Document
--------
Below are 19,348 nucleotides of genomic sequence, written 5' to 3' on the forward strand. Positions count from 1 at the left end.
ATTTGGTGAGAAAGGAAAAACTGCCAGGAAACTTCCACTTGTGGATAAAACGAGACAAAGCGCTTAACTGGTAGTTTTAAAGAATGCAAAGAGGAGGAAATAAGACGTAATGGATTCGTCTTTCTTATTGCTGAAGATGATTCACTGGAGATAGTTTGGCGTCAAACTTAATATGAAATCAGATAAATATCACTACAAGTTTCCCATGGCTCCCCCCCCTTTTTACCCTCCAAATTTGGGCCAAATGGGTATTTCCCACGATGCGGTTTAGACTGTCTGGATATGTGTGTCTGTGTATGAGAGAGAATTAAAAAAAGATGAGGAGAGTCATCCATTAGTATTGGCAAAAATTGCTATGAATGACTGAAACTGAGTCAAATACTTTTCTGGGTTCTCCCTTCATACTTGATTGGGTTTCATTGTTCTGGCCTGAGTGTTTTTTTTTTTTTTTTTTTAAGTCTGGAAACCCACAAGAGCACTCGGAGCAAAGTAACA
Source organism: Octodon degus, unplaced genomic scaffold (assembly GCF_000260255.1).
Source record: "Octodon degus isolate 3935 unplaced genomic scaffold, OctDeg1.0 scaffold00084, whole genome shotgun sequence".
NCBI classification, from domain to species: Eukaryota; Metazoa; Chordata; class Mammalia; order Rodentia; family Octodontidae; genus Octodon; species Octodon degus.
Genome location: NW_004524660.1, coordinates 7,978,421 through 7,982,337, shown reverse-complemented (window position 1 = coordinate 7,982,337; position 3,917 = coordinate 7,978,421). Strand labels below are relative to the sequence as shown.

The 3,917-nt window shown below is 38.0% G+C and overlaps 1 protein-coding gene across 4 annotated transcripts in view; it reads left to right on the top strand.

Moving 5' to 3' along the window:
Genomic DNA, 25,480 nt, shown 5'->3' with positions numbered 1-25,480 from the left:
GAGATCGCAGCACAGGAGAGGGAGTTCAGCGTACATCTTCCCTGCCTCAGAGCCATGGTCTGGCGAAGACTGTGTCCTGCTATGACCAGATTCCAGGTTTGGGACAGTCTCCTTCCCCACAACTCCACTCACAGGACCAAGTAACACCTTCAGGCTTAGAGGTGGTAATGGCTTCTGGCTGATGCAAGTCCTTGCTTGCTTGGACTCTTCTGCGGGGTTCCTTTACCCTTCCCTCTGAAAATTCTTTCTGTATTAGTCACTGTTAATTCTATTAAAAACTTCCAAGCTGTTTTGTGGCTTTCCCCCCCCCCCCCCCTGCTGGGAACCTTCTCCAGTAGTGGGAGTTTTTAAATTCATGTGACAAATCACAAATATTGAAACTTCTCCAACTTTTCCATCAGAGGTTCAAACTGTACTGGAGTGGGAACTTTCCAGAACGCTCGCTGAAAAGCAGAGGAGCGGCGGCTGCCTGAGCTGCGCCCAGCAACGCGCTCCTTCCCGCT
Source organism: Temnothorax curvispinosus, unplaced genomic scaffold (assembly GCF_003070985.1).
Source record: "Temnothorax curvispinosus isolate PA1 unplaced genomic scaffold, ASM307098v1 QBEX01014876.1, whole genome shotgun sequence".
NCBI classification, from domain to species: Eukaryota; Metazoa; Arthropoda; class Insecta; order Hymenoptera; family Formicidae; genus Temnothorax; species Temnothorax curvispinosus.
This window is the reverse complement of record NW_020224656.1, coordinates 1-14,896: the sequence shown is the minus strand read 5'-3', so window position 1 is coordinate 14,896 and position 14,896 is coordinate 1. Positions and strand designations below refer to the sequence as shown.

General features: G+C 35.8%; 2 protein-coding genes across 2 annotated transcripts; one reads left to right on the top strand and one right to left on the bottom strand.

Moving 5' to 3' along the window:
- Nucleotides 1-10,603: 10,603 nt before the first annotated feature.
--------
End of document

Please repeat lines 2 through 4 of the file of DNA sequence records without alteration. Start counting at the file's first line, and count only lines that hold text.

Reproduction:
ATTTGGTGAGAAAGGAAAAACTGCCAGGAAACTTCCACTTGTGGATAAAACGAGACAAAGCGCTTAACTGGTAGTTTTAAAGAATGCAAAGAGGAGGAAATAAGACGTAATGGATTCGTCTTTCTTATTGCTGAAGATGATTCACTGGAGATAGTTTGGCGTCAAACTTAATATGAAATCAGATAAATATCACTACAAGTTTCCCATGGCTCCCCCCCCTTTTTACCCTCCAAATTTGGGCCAAATGGGTATTTCCCACGATGCGGTTTAGACTGTCTGGATATGTGTGTCTGTGTATGAGAGAGAATTAAAAAAAGATGAGGAGAGTCATCCATTAGTATTGGCAAAAATTGCTATGAATGACTGAAACTGAGTCAAATACTTTTCTGGGTTCTCCCTTCATACTTGATTGGGTTTCATTGTTCTGGCCTGAGTGTTTTTTTTTTTTTTTTTTTAAGTCTGGAAACCCACAAGAGCACTCGGAGCAAAGTAACA
Source organism: Octodon degus, unplaced genomic scaffold (assembly GCF_000260255.1).
Source record: "Octodon degus isolate 3935 unplaced genomic scaffold, OctDeg1.0 scaffold00084, whole genome shotgun sequence".